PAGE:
Still, Kuo is right more often than he's wrong, and the idea of offering an additional differentiator for the Plus model is appealing. (Other than a larger screen, the 6s Plus offers longer battery life than the 6s and optical image stabilisation for video. It's debatable whether this is enough to justify the extra £80 to £90.)
iPhone 7 specs rumours: Intel LTE chips
According to new reports, Intel has 1,000 people working to get its 7360 LTE chip ready for the 2016 iPhone. Currently, Apple uses Qualcomm's 9X45 LTE chips in all of its iPhones, so this could be a huge deal for Intel.
iPhone 7 specs rumours: A10 processor could be six-core... possibly
A Weibo-sourced rumour, this one - and one that requires even more pinches of salt that the chap who told us about the waterproofing tests. (The Weibo user we're going to quote has just 1,688 fans, compared to the 32,904 who follow our previous source.)
Be healthily sceptical, then, when we report the prediction that the A10 processor in the iPhone 7 will have six cores - a huge leap after sticking with dual-core systems-on-a-chip from the iPhone 4s to the iPhone 6s and 6s Plus. It goes without saying that this would create an absolute beast of a smartphone, but whether Apple would consider such gains worth the undoubted compromises and costs required to achieve this - we can't say we're convinced.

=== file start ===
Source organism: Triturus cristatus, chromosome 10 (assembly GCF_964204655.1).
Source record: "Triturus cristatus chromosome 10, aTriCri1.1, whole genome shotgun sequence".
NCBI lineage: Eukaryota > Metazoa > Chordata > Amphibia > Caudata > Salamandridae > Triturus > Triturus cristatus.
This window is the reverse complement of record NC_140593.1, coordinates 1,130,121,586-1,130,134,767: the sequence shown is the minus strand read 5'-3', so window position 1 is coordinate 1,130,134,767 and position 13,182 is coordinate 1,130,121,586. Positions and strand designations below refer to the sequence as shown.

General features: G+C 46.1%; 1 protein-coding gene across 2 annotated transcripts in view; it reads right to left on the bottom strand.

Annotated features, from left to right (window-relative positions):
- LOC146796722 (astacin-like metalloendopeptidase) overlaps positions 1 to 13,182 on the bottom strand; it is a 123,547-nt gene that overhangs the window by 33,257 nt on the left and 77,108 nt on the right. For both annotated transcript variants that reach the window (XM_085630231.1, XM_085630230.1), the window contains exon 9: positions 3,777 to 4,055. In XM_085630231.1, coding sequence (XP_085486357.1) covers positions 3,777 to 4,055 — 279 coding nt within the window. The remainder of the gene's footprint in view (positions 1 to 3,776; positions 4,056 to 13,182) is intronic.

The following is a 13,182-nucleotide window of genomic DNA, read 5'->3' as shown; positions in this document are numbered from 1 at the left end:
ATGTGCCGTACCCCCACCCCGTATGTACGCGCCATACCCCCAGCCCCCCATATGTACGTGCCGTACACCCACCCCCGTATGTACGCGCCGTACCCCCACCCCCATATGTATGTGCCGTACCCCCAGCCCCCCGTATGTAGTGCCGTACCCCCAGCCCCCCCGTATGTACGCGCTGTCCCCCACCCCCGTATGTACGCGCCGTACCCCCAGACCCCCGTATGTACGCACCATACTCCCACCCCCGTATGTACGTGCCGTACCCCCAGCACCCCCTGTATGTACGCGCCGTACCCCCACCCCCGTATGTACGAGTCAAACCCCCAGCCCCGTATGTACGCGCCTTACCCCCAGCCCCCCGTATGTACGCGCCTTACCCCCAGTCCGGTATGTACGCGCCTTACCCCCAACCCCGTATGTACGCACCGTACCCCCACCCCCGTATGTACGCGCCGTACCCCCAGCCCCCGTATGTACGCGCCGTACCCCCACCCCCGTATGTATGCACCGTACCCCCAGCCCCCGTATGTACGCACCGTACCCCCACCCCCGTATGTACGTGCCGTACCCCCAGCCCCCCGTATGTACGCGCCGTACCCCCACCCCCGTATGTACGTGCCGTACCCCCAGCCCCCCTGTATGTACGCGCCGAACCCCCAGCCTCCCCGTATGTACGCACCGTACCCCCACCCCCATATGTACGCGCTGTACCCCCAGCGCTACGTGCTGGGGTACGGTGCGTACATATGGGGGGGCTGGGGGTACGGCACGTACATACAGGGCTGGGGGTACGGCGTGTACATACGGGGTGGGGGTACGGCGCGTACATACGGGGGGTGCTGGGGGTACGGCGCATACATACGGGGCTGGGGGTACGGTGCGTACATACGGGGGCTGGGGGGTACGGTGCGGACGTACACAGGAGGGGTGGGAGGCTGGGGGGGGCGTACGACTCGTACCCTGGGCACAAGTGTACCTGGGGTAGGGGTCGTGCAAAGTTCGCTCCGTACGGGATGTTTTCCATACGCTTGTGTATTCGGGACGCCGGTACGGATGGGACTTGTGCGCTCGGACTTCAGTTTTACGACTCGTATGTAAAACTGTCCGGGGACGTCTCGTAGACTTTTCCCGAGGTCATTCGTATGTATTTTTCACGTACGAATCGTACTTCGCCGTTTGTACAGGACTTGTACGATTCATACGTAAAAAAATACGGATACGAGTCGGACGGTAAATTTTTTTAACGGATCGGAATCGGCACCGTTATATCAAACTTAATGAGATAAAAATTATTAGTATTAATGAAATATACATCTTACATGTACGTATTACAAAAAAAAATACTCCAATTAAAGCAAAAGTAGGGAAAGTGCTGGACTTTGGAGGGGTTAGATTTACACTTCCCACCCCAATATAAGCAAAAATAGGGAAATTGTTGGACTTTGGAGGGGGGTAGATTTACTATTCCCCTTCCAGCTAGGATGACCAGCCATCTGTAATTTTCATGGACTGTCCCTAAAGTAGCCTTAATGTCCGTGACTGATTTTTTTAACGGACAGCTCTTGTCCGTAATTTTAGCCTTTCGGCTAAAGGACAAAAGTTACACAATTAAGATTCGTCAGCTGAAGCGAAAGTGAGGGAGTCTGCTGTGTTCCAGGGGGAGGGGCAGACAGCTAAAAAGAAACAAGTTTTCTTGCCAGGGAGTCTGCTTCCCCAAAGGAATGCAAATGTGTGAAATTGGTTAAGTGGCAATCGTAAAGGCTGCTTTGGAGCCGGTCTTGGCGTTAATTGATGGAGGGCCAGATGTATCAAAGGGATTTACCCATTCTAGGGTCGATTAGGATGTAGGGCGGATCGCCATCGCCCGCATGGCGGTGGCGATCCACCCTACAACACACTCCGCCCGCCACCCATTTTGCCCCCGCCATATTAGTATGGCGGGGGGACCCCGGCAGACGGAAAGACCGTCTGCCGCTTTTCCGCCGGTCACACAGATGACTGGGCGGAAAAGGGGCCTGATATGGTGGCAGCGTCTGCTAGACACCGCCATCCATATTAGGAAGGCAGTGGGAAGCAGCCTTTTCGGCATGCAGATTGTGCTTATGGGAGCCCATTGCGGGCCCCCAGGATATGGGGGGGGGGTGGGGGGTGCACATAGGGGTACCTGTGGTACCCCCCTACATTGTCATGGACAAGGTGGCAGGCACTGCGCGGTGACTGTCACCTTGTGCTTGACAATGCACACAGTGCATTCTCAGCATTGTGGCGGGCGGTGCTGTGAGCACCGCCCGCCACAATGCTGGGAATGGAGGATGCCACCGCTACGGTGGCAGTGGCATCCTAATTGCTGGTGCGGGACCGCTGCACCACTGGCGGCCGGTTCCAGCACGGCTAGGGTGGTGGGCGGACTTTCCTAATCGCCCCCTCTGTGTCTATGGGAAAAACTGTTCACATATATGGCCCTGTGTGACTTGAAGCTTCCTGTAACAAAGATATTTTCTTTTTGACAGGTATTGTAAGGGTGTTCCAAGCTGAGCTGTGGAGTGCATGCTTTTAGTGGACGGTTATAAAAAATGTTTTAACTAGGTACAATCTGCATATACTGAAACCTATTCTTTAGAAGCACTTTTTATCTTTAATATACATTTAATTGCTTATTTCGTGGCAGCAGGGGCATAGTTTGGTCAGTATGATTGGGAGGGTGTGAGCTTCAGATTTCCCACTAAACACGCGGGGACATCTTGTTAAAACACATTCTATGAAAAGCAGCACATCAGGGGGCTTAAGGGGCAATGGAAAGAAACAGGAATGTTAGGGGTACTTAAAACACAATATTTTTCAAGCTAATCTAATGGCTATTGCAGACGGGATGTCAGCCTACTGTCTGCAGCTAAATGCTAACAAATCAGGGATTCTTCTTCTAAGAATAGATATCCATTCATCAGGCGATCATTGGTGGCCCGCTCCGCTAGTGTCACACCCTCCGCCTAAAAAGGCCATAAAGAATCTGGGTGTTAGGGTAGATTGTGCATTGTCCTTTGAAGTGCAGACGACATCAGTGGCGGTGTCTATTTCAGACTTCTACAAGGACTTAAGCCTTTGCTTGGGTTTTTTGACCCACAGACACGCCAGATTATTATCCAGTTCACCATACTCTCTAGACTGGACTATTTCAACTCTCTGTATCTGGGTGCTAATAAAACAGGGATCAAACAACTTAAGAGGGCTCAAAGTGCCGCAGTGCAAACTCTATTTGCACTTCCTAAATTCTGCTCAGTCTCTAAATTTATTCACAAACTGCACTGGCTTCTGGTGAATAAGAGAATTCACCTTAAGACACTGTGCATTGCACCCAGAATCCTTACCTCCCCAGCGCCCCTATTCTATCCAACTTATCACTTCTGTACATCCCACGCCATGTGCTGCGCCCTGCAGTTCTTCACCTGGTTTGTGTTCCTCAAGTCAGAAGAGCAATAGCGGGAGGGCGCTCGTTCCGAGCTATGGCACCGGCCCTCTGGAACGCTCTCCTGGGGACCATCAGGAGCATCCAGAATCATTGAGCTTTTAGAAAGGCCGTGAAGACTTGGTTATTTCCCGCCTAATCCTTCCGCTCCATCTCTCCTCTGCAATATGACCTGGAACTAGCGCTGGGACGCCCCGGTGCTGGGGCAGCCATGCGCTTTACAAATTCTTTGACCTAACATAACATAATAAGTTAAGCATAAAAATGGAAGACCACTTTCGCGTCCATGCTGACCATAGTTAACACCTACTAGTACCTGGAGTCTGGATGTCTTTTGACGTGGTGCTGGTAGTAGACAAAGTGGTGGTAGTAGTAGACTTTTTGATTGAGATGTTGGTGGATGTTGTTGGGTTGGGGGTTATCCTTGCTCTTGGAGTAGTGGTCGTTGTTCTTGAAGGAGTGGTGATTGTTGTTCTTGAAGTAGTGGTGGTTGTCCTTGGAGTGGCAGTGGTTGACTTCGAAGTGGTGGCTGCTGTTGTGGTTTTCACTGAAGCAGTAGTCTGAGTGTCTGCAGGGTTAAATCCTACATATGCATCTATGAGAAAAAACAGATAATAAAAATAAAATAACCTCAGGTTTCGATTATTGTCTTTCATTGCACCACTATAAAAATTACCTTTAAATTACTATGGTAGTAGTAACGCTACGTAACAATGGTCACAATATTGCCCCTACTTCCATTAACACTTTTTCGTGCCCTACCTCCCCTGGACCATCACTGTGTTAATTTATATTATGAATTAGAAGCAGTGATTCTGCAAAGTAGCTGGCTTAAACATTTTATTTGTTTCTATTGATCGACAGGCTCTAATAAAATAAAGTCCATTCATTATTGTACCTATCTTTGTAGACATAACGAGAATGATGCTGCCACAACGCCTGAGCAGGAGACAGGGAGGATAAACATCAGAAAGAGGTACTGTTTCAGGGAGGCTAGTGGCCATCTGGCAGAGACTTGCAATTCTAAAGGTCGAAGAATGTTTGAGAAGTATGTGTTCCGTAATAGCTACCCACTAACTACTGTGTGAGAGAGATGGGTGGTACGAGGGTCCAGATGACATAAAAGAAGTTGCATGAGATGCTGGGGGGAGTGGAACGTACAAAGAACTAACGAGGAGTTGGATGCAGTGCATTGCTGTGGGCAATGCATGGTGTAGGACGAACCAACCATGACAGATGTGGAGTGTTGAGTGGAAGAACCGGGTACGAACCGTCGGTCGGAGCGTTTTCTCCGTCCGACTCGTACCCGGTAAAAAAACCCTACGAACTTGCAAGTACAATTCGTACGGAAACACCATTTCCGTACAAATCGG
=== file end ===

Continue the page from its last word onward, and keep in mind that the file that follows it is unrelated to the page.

Incidentally, Cult of Mac also reckons that Apple is already ordering supplies of the A10, 10 months ahead of the expected launch of the iPhone 7 and iPhone 7 Plus.
"Apple has placed LCD driver orders with Synaptics for the iPhone 7 and iPhone 7 Plus, indicating that the touch and display driver (TDDI) single-chip solutions its been developing in-house aren't quite ready for prime time," writes the site.
Further reports have emerged seemingly confirming the rumour that Samsung will be cut out of the processing supply deal for the iPhone 7's A10 chip, losing the entire contract to rival TSMC.
Samsung and TSMC shared the deal for the A9 processor in the iPhone 6s and 6s Plus, but a minor scandal (promptly christened, inevitably, 'batterygate') developed when it emerged that devices running TSMC's chip (which should in principle have been less efficient as a result of being made on a 16nm process instead of a 14nm one) were fractionally faster and had slightly better battery life. Some analysts believe that this minor victory will result in TSMC getting to make all of the A10s.
Indeed, this rumour is sufficiently credible for one analyst firm to lower its stock price target for Samsung - its chip supply business is vital to the health of the company as a whole, and the iPhone gig is clearly one of the biggest and most lucrative in the industry.
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